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Oregon

Why I Give: One Supporter's Story

Each contributor to The Nature Conservancy has a story about why they give back to nature—to leave a legacy, to support our mission, to help protect our world.

For Portland resident Rochelle Savit, it’s about protecting open spaces and ensuring that the sparseness of rural communities is preserved to balance our urban lives. She also feels a sense of legacy because her parents and grandparents instilled a responsibility to make it possible for others to experience the joy and solace of nature.

Read her story below and then share your own story to inspire others as you have inspired us!

Nature.org:

Why do you give to The Nature Conservancy?

Rochelle Savit:

I always felt it was a good idea to have private money counter-balancing public efforts to manage our wilderness areas, particularly when they were zoned “mixed use.” Around Tillamook in the 1970s we used to talk about the “Tillamook burn” and I was always very conscious of the clear-cut forests in the coastal areas. I thought it was smart to contribute to The Nature Conservancy so the organization could buy land and protect it.

Nature.org:

What is your favorite place in nature?

Rochelle Savit:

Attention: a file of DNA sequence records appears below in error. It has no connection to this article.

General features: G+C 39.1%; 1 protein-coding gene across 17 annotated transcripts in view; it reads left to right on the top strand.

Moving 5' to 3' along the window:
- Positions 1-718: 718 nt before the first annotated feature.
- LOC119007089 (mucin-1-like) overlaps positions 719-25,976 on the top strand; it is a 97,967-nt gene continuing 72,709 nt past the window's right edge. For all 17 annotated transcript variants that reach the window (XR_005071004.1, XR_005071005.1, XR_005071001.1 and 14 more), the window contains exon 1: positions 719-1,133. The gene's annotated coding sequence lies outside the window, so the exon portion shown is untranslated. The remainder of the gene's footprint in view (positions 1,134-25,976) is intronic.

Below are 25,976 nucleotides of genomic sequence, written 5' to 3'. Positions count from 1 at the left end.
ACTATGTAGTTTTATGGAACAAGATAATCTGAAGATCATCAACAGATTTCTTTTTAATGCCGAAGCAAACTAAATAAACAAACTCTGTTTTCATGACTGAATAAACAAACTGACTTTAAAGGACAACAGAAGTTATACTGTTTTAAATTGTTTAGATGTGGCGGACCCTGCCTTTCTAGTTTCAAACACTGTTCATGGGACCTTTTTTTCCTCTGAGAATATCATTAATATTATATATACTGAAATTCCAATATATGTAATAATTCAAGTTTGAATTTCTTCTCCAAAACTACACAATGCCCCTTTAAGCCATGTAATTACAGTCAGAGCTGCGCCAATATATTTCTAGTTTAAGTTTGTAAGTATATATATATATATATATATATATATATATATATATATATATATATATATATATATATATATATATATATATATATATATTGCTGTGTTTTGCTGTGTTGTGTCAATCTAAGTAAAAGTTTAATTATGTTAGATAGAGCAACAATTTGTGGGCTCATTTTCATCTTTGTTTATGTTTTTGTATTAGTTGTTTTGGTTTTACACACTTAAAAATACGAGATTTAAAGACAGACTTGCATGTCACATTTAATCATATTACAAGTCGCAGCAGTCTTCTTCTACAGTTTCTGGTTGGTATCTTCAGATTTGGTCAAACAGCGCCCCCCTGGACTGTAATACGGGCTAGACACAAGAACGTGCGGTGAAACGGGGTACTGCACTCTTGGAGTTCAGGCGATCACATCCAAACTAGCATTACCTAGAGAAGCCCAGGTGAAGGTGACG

I’ve traveled and worked all over the world, but right now my favorite place is my rustic cabin in the Methow Valley in the Cascade Loop of northern Washington. I go up in summer and winter. It feels like I have my own forest up there where I can do my own little bit to conserve the environment and help the animals.

Nature.org:

Tell us your first memory or experience in nature?

Rochelle Savit:

My grandparents built a cottage near a tiny town in Michigan where I spent my childhood summers hiking the dirt roads, fishing with worms bought at Ed's Bait Shop (where a sign said "Today is the tomorrow you worried about yesterday"), and rowing our wooden rowboat (named "Beautiful") in the small channel between the swimming hole and the lake. When we were allowed to row to the lake, my siblings and I passed under a low bridge, where we feared spiders would fall on our heads. These experiences, along with trips to the West, gave me a love of nature and feelings of closeness and security in natural rhythms and changes.


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